The architects of the current global governance system have failed the world. Not only didn’t they redeem the sins of their ancestors, but we now have the leaders of the richest club in the world convening every year preaching to the rest of the planet about the rules-based order, while the rules are treated like tissues from a Kleenex box, usable at times but discarded when inconvenient. We are left with a compromised, negotiated division of power among a few Western capitals in the northern hemisphere. The vast majority, the Global South, the offspring of the victims of the colonial era, continue to be side-lined and marginalized in a global system that is working fundamentally at odds with their economic and political interests. A large number of developing countries in the South continue to struggle economically and politically as they did in the colonial era.

Norms and Values
BRICS Expansion as Non-West Consolidation? The Example of Voting in the UN General Assembly
Oleg Barabanov
The expansion of the BRICS and the announced admission of six new states to the group has become an important event in world politics. About two dozen more countries have also applied to join the BRICS. In this regard, the media and the expert community have begun to talk about a qualitative change in the geopolitical balance of power. Comparisons are made of the total GDP between the BRICS and the G7, their resource endowment, etc. All this is true. But aside from the move’s effect on economic indicators and symbolic strength in establishing a value alternative, the issue of internal consolidation is no less important for the political power of any international structure. BRICS is no exception.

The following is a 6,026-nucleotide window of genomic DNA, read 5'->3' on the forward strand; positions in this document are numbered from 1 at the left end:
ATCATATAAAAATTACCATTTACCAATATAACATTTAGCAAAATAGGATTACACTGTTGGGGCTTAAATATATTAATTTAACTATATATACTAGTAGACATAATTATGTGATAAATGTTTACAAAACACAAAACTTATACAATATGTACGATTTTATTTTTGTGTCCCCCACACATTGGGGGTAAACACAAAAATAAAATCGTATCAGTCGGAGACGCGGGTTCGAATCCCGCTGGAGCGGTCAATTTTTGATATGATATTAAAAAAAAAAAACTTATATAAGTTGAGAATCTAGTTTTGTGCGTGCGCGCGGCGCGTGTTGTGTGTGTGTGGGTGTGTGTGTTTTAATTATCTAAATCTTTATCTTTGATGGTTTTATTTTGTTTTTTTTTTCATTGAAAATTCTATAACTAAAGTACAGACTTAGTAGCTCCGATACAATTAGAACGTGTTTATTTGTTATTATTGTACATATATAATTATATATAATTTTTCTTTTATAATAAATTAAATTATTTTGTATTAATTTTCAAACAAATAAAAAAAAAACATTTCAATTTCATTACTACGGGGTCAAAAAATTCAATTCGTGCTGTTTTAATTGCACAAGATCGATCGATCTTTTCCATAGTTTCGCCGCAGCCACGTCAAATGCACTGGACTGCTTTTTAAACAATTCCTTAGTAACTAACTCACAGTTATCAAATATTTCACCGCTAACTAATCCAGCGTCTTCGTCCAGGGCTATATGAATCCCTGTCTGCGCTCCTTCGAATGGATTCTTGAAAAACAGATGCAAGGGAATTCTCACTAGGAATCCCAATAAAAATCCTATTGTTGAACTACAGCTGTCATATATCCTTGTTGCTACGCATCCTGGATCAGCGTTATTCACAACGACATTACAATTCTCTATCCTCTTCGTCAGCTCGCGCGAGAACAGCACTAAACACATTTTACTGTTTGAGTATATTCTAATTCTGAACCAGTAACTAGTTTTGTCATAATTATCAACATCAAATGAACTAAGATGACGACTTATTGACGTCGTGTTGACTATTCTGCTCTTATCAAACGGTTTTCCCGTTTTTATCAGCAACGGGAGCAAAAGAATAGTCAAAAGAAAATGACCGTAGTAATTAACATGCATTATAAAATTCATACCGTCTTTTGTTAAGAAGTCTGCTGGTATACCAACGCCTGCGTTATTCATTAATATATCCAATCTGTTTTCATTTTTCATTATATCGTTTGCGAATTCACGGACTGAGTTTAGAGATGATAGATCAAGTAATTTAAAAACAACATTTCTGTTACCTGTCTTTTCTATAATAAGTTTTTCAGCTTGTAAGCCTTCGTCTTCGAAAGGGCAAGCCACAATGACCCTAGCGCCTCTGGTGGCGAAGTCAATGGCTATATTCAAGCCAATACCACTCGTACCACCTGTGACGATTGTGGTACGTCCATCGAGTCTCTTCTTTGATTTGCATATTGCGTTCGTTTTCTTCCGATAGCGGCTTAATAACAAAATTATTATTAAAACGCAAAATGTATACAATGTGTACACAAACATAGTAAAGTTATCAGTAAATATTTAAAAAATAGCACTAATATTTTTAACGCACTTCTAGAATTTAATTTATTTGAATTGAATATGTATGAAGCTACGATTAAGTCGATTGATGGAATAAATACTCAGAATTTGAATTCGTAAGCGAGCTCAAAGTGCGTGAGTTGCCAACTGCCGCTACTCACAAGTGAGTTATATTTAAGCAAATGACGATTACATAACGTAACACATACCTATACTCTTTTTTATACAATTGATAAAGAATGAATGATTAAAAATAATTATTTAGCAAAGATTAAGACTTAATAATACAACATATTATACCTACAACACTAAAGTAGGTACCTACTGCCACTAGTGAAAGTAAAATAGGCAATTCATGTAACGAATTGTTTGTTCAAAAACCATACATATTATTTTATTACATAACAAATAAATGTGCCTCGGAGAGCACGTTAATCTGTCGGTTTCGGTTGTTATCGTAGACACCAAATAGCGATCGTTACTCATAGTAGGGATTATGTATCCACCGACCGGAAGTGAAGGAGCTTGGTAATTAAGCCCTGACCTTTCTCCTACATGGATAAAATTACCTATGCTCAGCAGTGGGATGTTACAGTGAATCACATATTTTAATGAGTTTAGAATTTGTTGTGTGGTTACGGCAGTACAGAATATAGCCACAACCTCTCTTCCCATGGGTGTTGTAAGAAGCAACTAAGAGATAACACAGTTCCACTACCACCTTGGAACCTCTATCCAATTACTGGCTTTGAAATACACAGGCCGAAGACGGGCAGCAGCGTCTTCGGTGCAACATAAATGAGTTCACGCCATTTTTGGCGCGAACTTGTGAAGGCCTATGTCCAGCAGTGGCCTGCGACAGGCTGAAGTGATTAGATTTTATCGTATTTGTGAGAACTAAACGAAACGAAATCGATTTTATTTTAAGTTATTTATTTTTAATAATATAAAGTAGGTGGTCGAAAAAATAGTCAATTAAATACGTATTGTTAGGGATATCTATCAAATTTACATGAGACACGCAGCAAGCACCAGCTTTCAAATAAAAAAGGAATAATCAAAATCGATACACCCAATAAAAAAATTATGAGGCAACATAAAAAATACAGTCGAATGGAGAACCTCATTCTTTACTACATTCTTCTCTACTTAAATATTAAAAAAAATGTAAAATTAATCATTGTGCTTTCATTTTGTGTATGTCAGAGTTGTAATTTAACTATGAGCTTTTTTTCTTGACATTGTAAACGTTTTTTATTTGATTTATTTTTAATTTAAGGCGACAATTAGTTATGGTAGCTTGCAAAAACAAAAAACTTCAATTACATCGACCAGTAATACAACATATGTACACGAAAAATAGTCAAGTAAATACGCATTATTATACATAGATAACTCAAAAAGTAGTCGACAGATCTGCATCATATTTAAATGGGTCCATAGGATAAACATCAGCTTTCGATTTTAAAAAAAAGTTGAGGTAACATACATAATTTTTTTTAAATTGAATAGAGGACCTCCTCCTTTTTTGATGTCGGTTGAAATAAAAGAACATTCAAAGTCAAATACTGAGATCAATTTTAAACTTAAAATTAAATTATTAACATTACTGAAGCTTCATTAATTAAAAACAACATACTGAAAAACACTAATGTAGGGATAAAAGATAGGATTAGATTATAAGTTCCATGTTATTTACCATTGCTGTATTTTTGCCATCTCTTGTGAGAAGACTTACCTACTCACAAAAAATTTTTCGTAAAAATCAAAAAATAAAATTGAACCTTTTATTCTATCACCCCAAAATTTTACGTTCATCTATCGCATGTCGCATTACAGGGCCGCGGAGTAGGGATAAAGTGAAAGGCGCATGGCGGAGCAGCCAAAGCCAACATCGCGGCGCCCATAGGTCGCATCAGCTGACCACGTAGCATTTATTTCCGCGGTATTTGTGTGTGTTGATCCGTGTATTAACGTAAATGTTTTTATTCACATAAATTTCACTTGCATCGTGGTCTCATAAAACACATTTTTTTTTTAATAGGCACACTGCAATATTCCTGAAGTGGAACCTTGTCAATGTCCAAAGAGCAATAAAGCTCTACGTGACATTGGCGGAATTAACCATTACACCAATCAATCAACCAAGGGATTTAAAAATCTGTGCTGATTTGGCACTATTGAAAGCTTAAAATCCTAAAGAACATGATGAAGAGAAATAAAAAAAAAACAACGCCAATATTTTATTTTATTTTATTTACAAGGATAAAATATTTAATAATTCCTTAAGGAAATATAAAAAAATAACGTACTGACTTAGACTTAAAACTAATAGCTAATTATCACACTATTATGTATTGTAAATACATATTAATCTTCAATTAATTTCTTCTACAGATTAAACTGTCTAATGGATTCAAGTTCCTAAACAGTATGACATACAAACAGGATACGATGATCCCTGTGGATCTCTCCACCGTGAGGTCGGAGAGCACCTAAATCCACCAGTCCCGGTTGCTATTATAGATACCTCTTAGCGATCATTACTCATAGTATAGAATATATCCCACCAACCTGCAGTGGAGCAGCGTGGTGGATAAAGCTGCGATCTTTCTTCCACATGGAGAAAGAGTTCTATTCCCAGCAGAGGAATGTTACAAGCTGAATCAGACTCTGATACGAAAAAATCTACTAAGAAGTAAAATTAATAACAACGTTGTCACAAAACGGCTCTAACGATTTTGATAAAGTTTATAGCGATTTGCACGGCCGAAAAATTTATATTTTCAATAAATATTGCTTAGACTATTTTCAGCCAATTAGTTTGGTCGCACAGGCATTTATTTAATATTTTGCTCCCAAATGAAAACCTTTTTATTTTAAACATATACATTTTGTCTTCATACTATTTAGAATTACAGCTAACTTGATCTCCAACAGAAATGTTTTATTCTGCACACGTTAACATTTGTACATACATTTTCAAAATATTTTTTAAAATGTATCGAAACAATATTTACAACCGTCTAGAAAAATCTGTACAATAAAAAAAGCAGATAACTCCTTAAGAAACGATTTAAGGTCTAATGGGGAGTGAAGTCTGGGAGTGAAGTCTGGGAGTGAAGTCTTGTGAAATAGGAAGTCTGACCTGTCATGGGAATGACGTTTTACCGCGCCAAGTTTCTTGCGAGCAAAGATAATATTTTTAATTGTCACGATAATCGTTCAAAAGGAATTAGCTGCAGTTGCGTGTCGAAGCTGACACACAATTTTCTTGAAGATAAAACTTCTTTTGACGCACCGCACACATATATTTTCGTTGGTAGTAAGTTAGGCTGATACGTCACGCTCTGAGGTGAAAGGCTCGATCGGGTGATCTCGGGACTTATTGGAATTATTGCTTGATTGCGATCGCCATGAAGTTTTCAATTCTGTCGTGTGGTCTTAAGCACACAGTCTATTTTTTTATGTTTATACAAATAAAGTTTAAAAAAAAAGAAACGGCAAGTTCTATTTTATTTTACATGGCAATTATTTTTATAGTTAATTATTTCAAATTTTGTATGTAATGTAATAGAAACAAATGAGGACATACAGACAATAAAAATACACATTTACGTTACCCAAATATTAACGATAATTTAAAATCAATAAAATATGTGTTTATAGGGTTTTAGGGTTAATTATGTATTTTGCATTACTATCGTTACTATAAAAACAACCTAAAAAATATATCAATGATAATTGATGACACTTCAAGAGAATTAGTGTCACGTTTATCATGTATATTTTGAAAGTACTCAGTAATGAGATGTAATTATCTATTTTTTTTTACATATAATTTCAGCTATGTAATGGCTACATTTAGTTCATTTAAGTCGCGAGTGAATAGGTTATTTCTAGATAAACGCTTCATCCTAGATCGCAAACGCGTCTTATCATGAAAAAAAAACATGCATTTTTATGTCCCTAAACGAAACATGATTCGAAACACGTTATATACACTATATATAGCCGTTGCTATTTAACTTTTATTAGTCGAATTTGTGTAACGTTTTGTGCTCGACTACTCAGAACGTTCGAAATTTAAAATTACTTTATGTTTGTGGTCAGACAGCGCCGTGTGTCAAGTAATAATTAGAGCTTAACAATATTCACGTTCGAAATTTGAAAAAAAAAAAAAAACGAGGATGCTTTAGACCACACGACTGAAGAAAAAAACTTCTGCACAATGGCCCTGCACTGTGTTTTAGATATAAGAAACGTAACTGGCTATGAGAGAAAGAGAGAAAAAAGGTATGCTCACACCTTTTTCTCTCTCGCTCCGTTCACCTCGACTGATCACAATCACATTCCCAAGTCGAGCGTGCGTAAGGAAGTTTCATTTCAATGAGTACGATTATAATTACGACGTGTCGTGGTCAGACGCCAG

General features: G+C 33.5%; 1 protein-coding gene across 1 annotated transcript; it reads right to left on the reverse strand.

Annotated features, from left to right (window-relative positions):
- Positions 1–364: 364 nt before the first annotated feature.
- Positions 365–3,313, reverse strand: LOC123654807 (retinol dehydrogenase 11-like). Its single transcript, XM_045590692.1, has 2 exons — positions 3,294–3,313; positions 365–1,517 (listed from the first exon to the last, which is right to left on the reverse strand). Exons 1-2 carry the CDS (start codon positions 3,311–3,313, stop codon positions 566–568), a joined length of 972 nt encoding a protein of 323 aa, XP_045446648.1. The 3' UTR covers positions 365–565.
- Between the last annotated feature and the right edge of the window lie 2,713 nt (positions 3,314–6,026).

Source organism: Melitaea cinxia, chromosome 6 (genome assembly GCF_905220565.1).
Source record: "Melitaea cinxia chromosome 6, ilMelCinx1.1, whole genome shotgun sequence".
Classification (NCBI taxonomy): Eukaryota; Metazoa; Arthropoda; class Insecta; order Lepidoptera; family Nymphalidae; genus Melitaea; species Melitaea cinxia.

The root cause of the failings of the current system has everything to do with the unipolar world, or the almost-unipolar world after the Cold War. Unipolarity brews hegemony, and hegemony promises neither peace nor prosperity. The revered US statesman Henry Kissinger has this equilibrium theory for international politics. Those well-versed in game theory understand that there would be no equilibrium with a dominant player with a dominant strategy, which means he can act in his interest with no regard to other parties’ interests.   

The rise of the BRICS and this year’s BRICS Plus expansion signify a new era coming, in which unipolarity no longer holds anymore, and in which the Global South calls for the end of the current, broken system. The endeavour of BRICS Plus to restructure the global political, economic, and financial architecture rests on the pillars of multilateralism and international law. BRICS Plus and the Global South in general do not seek a wholesale overhaul of the current system. It does not pursue a confrontational or revolutionary approach against the West to reach its goals. It recognizes and respects many of the international rules and laws developed over the last seven decades. It prefers a multilateral framework to work and cooperate with the West to gradually modify the shortcomings of the current system, in order to pursue a new system in which there is multipolarity, there are checks and balances, and hopefully there is a peaceful equilibrium.